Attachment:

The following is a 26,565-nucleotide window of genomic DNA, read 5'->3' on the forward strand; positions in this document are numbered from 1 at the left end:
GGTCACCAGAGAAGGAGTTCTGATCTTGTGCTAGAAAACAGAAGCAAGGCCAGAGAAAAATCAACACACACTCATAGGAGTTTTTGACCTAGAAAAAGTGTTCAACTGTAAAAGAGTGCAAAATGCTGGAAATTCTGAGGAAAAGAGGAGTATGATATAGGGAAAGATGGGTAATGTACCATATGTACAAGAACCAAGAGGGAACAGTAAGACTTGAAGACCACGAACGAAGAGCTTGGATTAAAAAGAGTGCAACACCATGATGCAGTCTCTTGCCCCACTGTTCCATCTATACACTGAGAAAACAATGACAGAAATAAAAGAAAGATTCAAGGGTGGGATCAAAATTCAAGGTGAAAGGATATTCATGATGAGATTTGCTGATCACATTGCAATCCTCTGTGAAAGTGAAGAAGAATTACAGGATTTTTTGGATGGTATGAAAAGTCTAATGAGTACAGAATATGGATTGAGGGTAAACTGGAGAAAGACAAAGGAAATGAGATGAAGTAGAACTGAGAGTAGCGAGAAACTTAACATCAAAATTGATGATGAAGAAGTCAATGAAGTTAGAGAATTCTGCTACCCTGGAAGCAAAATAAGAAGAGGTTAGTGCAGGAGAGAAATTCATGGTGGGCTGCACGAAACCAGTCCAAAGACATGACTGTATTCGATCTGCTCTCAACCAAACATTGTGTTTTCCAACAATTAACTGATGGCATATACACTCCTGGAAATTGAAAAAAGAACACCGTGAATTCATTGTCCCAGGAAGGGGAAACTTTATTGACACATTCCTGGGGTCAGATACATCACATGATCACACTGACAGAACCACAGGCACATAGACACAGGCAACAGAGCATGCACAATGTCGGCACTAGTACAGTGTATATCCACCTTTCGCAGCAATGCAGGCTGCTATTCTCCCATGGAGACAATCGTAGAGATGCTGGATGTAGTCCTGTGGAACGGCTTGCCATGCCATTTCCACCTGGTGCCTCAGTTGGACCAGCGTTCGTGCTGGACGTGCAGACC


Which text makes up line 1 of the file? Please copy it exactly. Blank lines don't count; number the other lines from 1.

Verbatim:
The following is a 26,565-nucleotide window of genomic DNA, read 5'->3' on the forward strand; positions in this document are numbered from 1 at the left end: